Displaying items by tag: Anthony O'Leary
Traditionally the Challenge has been an event for full oilskins and thermals to counter the freezing cold and driving rain For the first day of the RORC's annual European season opener, conditions were more like August, albeit with the wind cooled by the still chilly Solent. With this afternoon's first race held in six knots, followed by a puffy breeze gusting at times to an unforecast 12 knots during race two, combined with a building flood tide, it was a tricky day for the tacticians, but with the unseasonal sunshine there were no complaints.
In a class dominated by Ker designs it was the Mark Mills-designed King 40 Tokoloshe of South African Mike Bartholomew that posted two bullets in IRC One. Rob Gray and Sam Laidlaw's perennial Farr 52 Bob, the biggest boat competing, led the way around the race course with a sufficient enough advantage in both races to finish the day with two seconds.
One of the pre-race favourites following her Rolex Commodores' Cup win last year, Antix, the Ker 39 of Anthony O'Leary, had a disappointing first race. "There would be a lot of beeping," said O'Leary when asked to describe what went wrong. "We had a terrible start. After that there was no place to recover, but the second race was fun and it was a lot more pleasant than the last two Easter freeze-outs. It was bloody cold and wet last year..." Antix, which has had no changes made to her since her Rolex Commodores' Cup victory, is currently lying sixth overall in IRC One.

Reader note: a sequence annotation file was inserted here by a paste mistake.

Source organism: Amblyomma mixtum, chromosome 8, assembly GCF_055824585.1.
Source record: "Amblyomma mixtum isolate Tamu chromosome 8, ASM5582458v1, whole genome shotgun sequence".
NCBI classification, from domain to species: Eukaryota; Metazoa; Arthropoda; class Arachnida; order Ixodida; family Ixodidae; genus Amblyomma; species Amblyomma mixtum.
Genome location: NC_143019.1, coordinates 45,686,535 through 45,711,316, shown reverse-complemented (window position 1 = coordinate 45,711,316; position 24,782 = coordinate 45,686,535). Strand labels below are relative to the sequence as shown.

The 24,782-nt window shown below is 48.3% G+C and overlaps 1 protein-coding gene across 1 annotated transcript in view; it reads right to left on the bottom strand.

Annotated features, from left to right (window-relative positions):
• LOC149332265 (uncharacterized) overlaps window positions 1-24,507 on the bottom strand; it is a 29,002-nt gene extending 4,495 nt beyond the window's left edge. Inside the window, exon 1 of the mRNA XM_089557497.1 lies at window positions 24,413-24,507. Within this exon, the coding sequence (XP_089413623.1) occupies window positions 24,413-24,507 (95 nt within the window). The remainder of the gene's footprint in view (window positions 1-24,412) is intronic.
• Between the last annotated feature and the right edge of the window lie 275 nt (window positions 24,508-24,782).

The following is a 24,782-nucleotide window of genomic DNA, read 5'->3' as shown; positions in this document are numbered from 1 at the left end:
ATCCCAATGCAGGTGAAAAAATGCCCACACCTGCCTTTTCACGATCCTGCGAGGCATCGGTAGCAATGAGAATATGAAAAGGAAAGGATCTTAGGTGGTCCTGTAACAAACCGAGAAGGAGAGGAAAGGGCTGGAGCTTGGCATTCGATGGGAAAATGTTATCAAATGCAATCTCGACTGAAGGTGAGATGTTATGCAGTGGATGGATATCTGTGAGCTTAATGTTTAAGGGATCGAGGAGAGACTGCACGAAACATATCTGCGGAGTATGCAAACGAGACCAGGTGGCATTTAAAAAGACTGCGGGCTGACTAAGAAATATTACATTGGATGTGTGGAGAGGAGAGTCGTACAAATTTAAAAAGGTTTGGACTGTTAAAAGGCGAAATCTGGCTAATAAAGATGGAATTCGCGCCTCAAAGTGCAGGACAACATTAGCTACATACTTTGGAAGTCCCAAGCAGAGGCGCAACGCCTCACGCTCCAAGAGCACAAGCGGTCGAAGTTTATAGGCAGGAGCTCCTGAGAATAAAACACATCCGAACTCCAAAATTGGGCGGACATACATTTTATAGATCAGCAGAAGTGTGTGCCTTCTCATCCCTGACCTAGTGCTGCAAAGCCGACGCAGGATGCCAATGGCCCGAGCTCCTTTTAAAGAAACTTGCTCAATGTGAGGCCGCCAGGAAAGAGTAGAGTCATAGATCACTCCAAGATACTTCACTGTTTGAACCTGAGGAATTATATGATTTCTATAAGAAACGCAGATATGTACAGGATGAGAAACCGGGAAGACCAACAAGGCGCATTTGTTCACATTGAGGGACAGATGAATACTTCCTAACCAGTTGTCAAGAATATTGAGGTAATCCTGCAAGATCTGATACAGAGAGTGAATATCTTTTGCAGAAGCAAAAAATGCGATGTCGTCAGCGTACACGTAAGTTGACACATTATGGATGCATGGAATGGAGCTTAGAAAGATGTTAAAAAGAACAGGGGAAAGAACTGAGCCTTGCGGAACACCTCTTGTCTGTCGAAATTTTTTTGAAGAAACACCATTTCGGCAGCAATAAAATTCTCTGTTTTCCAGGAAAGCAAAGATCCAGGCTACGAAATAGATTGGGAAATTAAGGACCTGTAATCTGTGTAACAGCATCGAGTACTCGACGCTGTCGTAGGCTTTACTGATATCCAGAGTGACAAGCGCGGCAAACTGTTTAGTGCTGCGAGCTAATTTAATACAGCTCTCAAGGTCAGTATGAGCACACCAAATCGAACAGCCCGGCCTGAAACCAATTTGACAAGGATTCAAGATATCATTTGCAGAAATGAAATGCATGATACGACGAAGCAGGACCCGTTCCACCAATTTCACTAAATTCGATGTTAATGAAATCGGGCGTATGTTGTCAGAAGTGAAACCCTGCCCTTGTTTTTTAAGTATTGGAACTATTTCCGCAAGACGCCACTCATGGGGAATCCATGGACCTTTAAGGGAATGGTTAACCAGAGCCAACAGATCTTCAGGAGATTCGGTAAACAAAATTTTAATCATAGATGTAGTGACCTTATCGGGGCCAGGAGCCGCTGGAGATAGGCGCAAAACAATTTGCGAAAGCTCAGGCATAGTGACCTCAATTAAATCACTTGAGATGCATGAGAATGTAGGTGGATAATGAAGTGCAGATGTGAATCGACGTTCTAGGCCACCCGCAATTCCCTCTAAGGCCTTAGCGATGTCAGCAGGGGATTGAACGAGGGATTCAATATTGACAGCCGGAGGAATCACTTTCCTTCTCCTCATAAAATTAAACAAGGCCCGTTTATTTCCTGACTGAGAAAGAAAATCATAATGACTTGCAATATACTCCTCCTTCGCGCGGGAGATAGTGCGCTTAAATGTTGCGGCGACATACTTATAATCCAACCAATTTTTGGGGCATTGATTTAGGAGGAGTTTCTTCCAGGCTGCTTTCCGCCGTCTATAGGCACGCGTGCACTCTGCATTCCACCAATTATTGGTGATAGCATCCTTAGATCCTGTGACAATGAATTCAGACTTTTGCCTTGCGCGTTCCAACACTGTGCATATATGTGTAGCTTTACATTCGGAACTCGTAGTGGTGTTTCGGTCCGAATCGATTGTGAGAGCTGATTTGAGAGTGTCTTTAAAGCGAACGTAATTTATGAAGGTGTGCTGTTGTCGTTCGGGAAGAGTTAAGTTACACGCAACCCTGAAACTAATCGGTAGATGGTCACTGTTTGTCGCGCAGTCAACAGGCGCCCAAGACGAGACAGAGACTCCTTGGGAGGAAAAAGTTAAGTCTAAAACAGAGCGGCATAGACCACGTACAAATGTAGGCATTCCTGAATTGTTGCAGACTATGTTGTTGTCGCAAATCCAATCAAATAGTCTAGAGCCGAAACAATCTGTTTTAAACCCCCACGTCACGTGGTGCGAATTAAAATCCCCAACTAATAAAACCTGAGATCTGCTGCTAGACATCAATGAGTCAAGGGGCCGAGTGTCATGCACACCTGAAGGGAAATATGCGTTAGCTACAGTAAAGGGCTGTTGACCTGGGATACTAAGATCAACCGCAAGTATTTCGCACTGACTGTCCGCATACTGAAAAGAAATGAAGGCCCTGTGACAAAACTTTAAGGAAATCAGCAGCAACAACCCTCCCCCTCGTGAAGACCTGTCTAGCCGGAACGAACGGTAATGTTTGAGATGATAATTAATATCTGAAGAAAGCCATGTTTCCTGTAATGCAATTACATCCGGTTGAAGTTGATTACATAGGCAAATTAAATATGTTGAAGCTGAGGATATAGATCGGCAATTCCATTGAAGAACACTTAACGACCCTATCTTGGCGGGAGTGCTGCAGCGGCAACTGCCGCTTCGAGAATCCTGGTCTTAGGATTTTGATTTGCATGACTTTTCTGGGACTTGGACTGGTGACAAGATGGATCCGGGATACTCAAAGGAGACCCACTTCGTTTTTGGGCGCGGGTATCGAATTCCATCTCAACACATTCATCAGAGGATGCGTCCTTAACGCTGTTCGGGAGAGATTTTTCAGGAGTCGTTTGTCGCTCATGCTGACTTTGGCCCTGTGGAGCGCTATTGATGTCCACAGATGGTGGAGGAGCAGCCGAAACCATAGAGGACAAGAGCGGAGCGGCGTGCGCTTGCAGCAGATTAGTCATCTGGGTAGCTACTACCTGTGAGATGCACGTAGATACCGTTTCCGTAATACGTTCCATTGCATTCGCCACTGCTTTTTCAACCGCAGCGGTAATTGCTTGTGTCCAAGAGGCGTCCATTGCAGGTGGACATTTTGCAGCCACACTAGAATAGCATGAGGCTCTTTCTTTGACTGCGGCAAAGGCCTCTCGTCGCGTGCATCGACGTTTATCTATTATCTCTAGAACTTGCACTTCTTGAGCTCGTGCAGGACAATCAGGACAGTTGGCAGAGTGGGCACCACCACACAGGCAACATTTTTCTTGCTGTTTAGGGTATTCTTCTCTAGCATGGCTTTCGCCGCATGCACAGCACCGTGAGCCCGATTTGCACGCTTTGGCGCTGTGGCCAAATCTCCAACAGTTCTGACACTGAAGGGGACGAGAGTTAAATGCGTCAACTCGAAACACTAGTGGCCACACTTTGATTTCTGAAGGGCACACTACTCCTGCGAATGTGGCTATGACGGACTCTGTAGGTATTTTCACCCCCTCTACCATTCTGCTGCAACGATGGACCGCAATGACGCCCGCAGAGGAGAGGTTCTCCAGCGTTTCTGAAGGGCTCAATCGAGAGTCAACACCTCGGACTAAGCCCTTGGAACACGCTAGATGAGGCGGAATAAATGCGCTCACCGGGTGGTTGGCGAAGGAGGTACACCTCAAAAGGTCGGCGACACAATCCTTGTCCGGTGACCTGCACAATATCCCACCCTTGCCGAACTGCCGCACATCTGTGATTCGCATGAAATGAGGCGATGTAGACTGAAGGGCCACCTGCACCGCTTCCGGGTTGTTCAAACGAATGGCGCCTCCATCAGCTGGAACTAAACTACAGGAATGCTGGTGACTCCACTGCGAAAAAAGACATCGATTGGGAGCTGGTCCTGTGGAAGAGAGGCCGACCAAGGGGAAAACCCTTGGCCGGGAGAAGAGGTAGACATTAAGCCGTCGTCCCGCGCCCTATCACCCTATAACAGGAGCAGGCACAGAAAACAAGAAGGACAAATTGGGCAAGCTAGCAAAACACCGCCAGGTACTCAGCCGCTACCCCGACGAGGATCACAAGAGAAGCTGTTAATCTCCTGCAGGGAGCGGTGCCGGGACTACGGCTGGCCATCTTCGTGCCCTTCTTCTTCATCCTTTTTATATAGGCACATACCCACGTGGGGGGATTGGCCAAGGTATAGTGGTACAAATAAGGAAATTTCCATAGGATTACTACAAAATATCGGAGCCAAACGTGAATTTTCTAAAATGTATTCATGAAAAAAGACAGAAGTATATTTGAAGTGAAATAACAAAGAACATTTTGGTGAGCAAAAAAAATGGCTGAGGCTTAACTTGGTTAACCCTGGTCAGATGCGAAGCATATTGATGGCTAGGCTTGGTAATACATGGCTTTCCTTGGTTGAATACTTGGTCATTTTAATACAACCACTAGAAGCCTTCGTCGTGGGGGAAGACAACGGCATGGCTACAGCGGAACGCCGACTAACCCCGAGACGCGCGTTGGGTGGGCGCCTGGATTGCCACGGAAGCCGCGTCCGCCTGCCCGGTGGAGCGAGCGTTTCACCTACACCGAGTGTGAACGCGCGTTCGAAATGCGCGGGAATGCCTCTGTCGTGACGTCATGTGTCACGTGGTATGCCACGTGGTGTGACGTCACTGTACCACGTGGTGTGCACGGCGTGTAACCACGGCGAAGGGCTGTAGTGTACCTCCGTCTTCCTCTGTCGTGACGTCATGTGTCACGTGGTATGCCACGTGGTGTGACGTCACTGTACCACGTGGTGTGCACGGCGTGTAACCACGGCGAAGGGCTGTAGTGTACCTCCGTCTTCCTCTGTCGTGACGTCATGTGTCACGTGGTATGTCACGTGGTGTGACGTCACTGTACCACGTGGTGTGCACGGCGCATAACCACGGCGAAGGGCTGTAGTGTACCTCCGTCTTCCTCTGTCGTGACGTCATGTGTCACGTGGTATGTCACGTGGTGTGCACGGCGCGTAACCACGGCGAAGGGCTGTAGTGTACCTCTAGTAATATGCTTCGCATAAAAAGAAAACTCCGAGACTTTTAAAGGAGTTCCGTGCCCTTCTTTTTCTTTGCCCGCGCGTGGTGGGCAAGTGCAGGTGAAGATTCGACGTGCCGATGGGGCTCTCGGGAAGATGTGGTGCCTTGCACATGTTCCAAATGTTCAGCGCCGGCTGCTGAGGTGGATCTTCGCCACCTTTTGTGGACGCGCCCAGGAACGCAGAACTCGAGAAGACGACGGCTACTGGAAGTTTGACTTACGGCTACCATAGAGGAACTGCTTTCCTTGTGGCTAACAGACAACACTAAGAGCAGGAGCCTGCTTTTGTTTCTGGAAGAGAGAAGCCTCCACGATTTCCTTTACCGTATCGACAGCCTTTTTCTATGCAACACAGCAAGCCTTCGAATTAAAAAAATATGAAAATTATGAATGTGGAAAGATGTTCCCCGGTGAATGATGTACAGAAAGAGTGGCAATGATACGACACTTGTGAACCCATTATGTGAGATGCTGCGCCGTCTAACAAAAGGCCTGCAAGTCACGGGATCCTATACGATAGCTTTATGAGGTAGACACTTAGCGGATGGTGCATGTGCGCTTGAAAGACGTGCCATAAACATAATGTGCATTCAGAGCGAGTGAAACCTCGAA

In IRC Two it is even closer with three boats within a point of one another at the top. Tied in first with Andrew Williams' Prima 38 Max 'Ed Out!, is Andrew McIrvine's First 40 La Réponse. "We got tied up on the first beat in the first race and we tacked into more tide against and more wind, but we made a good recovery," recounted the RORC's Commodore, "but the Prima had the best of it." McIrvine was pleased his newly formed crew is starting to gell. They plan to compete in all the RORC races this year, culminating in the Rolex Fastnet Race. "It was a lovely day sailing. You couldn't ask for better. It is like the middle of summer."
Proving his skill is not solely in racing giant multihulls round the world or singlehanded on IMOCA 60s, Brian Thompson is leading IRC 3 with his crew on the J/109 Toe In The Water. However Thompson's crew, that includes several recuperating servicemen, is just one point ahead of Chris and Hannah Neve's much campaigned Lymington-based First 35 No Chance, their team having three Commodores' Cups behind them.
Chris Neve, sailing with the experienced Phil Lawrence on mainsheet, was particularly pleased with their performance in today's second race when they port tacked the fleet and went on to win, despite putting in a penalty turn at the top mark when they tacked too close to another boat.